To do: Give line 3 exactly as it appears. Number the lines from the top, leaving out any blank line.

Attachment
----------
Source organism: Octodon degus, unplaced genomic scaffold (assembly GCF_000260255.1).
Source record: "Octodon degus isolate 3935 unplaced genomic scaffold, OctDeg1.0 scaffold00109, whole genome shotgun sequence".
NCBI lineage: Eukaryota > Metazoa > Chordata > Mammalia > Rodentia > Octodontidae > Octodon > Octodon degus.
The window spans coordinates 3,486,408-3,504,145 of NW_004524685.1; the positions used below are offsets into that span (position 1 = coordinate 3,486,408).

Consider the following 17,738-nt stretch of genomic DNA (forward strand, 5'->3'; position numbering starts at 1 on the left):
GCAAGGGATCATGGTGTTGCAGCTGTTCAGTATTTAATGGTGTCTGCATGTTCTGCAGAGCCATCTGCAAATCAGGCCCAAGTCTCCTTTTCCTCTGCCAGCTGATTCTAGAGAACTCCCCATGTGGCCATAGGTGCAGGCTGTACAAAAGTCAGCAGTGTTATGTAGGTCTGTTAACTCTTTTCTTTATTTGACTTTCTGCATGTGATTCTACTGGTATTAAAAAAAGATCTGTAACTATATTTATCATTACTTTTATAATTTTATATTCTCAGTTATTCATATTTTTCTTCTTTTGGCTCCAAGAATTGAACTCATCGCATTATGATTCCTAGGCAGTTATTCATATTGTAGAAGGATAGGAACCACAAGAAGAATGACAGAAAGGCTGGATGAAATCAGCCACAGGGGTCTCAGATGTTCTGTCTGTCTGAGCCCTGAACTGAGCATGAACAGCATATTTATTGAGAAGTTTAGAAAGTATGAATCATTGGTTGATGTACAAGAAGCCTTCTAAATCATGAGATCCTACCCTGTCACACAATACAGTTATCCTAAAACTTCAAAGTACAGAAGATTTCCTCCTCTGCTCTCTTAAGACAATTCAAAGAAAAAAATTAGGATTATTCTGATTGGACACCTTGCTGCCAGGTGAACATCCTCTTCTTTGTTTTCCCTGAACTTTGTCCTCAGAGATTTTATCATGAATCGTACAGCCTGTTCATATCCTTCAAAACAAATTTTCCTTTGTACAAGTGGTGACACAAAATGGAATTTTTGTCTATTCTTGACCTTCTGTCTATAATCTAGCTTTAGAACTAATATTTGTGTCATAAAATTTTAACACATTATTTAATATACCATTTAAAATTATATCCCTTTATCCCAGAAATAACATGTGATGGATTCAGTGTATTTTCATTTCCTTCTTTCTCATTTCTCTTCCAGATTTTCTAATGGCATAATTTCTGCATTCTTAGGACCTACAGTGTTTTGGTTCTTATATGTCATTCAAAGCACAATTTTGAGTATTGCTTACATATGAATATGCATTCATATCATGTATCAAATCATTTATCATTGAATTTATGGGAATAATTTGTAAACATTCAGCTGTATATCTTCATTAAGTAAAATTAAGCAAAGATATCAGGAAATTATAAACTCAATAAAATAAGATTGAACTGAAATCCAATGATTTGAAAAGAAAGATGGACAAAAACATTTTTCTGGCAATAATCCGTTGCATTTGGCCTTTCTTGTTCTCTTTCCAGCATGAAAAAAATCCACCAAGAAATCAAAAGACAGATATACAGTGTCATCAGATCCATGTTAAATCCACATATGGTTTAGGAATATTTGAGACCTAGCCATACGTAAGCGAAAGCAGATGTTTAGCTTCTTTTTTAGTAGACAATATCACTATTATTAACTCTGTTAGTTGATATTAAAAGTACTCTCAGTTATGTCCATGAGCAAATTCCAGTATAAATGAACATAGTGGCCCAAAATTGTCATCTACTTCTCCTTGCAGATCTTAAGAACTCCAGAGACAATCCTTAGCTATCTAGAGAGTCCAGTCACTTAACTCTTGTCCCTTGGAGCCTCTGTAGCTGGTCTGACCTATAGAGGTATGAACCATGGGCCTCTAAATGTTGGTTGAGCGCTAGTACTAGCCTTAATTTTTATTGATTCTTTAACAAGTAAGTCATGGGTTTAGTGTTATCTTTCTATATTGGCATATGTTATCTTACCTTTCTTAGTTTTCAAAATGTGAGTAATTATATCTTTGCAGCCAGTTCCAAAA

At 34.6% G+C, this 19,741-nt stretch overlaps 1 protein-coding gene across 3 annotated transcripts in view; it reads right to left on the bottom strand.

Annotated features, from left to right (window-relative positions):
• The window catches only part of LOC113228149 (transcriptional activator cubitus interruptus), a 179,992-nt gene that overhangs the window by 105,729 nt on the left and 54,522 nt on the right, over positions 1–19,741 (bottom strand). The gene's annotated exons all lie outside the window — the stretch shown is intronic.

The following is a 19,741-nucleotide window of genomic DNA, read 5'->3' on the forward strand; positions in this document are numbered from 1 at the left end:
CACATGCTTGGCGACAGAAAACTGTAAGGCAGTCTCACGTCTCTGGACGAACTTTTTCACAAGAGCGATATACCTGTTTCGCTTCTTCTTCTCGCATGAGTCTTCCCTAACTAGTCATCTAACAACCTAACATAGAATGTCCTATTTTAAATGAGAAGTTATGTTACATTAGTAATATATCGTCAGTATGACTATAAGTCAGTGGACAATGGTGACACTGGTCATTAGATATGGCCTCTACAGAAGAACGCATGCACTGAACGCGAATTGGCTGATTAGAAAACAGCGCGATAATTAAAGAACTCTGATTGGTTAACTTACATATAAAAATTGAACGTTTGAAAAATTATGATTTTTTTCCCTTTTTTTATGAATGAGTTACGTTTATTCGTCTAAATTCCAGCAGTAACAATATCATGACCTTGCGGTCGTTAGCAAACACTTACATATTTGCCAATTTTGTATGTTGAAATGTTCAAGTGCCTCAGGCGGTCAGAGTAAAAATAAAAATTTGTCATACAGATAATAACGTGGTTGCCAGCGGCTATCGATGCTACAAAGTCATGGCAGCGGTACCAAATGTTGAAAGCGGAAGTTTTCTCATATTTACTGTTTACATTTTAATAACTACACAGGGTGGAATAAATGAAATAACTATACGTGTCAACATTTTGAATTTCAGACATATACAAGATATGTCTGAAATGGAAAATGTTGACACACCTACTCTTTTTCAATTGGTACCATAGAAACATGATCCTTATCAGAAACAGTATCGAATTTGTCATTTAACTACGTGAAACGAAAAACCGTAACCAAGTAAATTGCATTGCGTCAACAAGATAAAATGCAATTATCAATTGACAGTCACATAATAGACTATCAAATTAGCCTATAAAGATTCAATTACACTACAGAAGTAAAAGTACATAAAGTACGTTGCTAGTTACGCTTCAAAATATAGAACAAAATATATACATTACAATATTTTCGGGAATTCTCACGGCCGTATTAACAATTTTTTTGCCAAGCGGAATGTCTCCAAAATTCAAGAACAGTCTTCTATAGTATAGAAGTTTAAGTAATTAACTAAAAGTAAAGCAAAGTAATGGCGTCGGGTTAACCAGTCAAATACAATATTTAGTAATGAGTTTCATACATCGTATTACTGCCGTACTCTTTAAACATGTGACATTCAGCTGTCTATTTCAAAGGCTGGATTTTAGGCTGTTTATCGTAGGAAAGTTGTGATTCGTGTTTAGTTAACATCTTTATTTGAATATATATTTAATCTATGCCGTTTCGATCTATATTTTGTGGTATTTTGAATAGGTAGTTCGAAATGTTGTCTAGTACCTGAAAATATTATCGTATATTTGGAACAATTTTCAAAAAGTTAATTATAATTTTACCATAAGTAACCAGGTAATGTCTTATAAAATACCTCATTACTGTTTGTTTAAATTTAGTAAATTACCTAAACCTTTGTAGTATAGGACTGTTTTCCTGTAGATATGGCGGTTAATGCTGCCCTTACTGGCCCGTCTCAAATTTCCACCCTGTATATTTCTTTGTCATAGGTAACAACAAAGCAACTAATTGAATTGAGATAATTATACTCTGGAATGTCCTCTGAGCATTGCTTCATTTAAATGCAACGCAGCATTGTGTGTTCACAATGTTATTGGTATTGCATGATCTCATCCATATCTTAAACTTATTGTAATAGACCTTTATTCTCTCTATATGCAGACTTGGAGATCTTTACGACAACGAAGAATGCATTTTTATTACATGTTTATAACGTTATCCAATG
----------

NCBI lineage: Eukaryota > Metazoa > Chordata > Mammalia > Rodentia > Octodontidae > Octodon > Octodon degus.